Archive for the ‘non-toxic paint’ Category

Unsafe Toys 2010: What Toys To Avoid this Holiday Season, and What to Buy

Monday, December 20th, 2010


Since we don’t have the advantage of being able to test for potentially dangerous chemicals in kids’ toys, it’s fortunate that others do – and will give us the results. Each year, the Public Interest Research Group (PIRG) publishes Trouble in Toyland, the report of an investigation into the safety of children’s toys. They go to stores, get lab reports, check recalls (their research has led to more than 150 recalls), and let us know what we definitely should not buy for our kids. They also give us guidance on what we should buy.

Following the most recent President’s Cancer Panel Report – which focused on the relationship between chemicals and cancer – Trouble in Toyland’s focus this year was on chemicals (although things that can be choked on are included as well – always an issue). Their list of what toys not to buy is in the Trouble in Toyland report (very worth reading all the way through), but you can get also a quick look on their Unsafe Toy List 2010.

There are only eight unsafe toys on the list, but they are definitely very popular items likely to attract many buyers and kids – including you, and yours. Check the list for the names, photographs, and so on.

What does PIRG recommend?

Avoid PVC/vinyl toys and brightly colored plastics.

Stay away from toys with small parts and from toys small enough for kids to choke on if they put it in their mouths. This includes small balls and balloons, which can completely block your child’s airway and suffocate them.

Choose toys made with unpainted wood and other natural materials like wood or cotton.

Anything colored should be verified as having used nontoxic dyes or paints.

Don’t buy costume jewelry for kids. It usually contains lead or other harmful chemicals.

Knowing your child will be safe with the toys you select for the holidays makes giving even more fun.

Enjoy!!

President’s Cancer Panel Warns Against Toxic Chemicals in Everyday Life

Tuesday, May 11th, 2010

non-toxic chemicals make a happy healthy family

Happy, Healthy Family Lives a Toxin-Free Life

The President’s Cancer Panel released their annual report last Thursday. I can’t begin to tell you what a breakthrough it is to have this icon of the medical establishment acknowledge the role chemicals play in our health. Cancer is not the only consequence of chemical exposure but, of course, it is the focus of the report.


Did you know that 41% of Americans will be diagnosed with cancer at some time in their lives? Scary, but those are the statistics. The President’s Cancer Panel wants to do something about it.

To give you an idea of how serious they are, check out this quote from the Panel’s cover letter to the President:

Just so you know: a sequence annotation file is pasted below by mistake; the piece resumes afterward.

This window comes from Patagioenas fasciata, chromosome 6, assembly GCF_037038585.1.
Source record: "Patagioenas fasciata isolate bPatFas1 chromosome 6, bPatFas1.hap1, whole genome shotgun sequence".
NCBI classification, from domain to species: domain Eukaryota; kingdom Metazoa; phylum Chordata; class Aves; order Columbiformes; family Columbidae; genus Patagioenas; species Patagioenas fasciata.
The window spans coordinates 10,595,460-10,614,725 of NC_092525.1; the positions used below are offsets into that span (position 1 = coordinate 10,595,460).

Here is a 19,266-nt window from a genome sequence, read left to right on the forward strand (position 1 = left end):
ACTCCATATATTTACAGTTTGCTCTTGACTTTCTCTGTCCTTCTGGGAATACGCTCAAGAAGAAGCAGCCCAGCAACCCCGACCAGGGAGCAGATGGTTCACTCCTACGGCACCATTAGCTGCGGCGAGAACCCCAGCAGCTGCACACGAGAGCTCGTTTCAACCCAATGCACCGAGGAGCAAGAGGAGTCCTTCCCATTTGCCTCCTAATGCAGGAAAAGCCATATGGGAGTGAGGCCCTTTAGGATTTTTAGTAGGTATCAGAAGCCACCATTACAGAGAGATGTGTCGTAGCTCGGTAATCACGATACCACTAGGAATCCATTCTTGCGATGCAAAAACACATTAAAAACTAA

“The Panel was particularly concerned to find that the true burden of environmentally induced cancer has been grossly underestimated. With nearly 80,000 chemicals on the market in the United States, many of which are used by millions of Americans in their daily lives and are un- or understudied and largely unregulated, exposure to potential environmental carcinogens is widespread.”

There’s much more to read in the report itself, but even reading just the cover letter to the President makes things pretty clear. See Reducing Environmental Cancer Risk – What We Can Do Now for both the letter and the complete report.

The authors provide outlines of policy, research and programs to bring about the changes they believe are necessary to keep us safe. But they also provide recommendations we can use in our daily lives, now, to reduce our exposure.

Here are the highlights of their recommendations:

1. Because children’s under-developed bodies are especially susceptible to toxins, both parents should avoid exposure to endocrine-disrupting chemicals and known or suspected carcinogens prior to conception, during pregnancy and throughout a child’s early life. They also advise we choose foods, house and garden products, play spaces (this would include cribs and baby crib mattresses – check out Naturepedic), toys, medicines and medical tests that limit exposure.

2. If one works in an environmental that contains potentially harmful chemicals, remove work shoes and wash work clothes immediately upon entering the house so as not to contaminate the home environment.

3. Drink filtered tap water. Avoid bottles of water – BPA in plastics is a big issue – unless it is known that tap or well water is contaminated, or that the plastic is BPA-free and otherwise tested for safety.

4. Buy organic food – food grown without pesticides or chemical fertilizers. Eat meat from free-range animals that have not been given growth hormones or antibiotics. Avoid processed, charred and well-done meats.

5. Properly dispose of pharmaceuticals, household chemicals, paints and similar materials. And, when possible, choose products made with non-toxic substances or environmentally-safe chemicals.

6. Reduce exposure to radiation (they give specifics), and get your home tested for radon.

7. Become a voice in your community.

The report covers many different types of exposure, including radiation from medical testing. For example, did you know that the radiation from one CT scan is equivalent to over 1,000 chest x-rays? To read the complete report, which is lengthy but easy to read and very interesting, check Reducing Environmental Cancer Risk – What We Can Do Now.

This is great news! Not only is the issue getting more mainstream medical attention, the information is now in the oval office. And with fairly simple recommendations we can put into action in our daily lives, we really can do something about our own health and the health of our children, now!